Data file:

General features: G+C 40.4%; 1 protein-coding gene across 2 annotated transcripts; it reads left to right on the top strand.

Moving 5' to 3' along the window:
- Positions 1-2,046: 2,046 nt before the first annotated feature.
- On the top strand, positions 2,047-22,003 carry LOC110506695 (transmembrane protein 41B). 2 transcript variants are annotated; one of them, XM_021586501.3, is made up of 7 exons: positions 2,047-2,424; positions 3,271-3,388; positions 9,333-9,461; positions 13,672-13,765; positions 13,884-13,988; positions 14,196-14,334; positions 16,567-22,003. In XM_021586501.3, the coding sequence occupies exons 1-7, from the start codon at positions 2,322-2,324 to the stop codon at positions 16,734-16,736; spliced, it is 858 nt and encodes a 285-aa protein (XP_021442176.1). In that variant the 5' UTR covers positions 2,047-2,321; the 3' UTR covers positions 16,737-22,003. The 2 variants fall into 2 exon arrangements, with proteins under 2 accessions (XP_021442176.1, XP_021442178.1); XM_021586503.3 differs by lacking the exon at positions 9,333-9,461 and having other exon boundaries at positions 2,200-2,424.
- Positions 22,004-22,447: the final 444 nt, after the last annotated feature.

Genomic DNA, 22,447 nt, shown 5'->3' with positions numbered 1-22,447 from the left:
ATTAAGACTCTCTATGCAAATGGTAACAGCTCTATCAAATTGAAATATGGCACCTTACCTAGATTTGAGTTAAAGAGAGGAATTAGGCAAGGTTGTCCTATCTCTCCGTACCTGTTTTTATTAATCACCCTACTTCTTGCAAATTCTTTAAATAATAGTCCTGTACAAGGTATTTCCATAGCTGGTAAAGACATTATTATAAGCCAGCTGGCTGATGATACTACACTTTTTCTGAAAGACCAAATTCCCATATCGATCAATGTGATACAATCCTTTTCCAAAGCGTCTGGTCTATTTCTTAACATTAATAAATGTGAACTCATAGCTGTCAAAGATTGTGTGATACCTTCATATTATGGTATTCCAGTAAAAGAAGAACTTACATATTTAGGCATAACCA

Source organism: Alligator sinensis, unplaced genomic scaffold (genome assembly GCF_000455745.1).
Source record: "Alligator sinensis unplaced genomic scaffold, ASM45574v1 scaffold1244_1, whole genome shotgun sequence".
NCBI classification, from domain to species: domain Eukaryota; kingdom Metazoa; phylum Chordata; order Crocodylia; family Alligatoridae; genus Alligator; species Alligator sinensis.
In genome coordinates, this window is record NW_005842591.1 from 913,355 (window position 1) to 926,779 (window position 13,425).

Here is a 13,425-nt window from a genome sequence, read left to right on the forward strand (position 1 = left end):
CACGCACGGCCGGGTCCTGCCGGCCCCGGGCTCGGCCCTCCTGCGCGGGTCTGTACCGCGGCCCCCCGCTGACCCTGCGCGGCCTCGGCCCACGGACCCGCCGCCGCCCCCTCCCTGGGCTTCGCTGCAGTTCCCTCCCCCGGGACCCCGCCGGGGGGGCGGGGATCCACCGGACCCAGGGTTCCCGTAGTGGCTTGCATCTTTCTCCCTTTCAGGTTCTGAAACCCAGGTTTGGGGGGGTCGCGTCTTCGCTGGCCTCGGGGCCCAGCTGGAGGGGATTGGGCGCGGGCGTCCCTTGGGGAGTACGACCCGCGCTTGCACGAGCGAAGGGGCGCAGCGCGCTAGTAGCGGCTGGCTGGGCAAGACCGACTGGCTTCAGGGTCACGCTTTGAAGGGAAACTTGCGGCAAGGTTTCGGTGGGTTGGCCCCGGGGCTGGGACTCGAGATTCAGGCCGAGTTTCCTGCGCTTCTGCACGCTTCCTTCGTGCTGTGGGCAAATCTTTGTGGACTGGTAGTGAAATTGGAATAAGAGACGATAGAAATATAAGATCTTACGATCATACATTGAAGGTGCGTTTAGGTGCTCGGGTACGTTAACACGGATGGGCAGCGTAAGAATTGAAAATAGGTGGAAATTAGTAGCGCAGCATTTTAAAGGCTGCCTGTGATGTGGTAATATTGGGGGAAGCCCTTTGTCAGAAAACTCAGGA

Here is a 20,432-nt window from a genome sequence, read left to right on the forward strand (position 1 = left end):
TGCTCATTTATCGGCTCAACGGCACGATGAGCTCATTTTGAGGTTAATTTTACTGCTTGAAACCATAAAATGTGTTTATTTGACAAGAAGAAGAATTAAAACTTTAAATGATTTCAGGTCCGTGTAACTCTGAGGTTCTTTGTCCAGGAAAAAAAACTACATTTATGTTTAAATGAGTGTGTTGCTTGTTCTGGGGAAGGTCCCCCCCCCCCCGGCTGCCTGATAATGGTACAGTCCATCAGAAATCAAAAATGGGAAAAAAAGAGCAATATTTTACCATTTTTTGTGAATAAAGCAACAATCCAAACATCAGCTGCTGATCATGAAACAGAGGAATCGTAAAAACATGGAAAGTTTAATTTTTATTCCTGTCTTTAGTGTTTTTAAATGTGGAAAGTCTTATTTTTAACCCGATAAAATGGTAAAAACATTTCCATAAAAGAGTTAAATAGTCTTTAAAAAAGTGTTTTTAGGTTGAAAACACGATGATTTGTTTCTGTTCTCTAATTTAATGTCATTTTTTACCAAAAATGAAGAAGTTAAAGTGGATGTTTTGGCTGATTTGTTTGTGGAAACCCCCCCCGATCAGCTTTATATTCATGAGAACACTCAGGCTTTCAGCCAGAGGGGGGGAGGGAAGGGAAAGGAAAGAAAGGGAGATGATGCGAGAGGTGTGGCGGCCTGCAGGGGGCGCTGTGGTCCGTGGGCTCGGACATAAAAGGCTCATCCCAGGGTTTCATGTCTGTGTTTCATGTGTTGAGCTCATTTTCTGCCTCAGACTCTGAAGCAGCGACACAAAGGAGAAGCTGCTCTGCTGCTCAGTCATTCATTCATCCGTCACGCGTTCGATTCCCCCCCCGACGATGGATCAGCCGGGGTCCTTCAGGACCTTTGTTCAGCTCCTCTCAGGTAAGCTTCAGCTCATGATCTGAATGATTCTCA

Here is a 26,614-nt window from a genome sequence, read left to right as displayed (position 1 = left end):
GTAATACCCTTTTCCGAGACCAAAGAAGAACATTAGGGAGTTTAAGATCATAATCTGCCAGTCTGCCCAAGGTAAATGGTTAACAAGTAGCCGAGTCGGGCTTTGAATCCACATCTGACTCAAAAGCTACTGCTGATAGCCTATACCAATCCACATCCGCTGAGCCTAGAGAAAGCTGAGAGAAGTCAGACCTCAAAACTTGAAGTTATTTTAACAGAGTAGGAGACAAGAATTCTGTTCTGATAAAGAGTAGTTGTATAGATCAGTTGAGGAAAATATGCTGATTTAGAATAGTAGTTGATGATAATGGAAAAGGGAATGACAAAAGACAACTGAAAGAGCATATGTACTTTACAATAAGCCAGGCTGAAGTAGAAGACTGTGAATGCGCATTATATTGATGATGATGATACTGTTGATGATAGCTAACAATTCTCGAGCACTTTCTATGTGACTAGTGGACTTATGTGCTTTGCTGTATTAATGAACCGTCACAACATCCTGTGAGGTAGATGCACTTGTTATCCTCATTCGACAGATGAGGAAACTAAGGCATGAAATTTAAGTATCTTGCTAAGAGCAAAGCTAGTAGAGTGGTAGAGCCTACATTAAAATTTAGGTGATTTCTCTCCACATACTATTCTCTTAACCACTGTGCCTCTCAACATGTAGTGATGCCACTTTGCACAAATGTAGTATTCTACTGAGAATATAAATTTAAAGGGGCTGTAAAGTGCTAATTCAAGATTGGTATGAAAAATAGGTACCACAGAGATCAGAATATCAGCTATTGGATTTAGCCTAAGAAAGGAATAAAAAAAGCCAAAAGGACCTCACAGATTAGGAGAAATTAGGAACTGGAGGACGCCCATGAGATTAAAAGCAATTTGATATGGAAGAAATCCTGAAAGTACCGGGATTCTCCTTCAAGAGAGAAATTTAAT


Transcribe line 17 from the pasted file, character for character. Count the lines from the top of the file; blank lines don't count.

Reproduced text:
GTAATACCCTTTTCCGAGACCAAAGAAGAACATTAGGGAGTTTAAGATCATAATCTGCCAGTCTGCCCAAGGTAAATGGTTAACAAGTAGCCGAGTCGGGCTTTGAATCCACATCTGACTCAAAAGCTACTGCTGATAGCCTATACCAATCCACATCCGCTGAGCCTAGAGAAAGCTGAGAGAAGTCAGACCTCAAAACTTGAAGTTATTTTAACAGAGTAGGAGACAAGAATTCTGTTCTGATAAAGAGTAGTTGTATAGATCAGTTGAGGAAAATATGCTGATTTAGAATAGTAGTTGATGATAATGGAAAAGGGAATGACAAAAGACAACTGAAAGAGCATATGTACTTTACAATAAGCCAGGCTGAAGTAGAAGACTGTGAATGCGCATTATATTGATGATGATGATACTGTTGATGATAGCTAACAATTCTCGAGCACTTTCTATGTGACTAGTGGACTTATGTGCTTTGCTGTATTAATGAACCGTCACAACATCCTGTGAGGTAGATGCACTTGTTATCCTCATTCGACAGATGAGGAAACTAAGGCATGAAATTTAAGTATCTTGCTAAGAGCAAAGCTAGTAGAGTGGTAGAGCCTACATTAAAATTTAGGTGATTTCTCTCCACATACTATTCTCTTAACCACTGTGCCTCTCAACATGTAGTGATGCCACTTTGCACAAATGTAGTATTCTACTGAGAATATAAATTTAAAGGGGCTGTAAAGTGCTAATTCAAGATTGGTATGAAAAATAGGTACCACAGAGATCAGAATATCAGCTATTGGATTTAGCCTAAGAAAGGAATAAAAAAAGCCAAAAGGACCTCACAGATTAGGAGAAATTAGGAACTGGAGGACGCCCATGAGATTAAAAGCAATTTGATATGGAAGAAATCCTGAAAGTACCGGGATTCTCCTTCAAGAGAGAAATTTAAT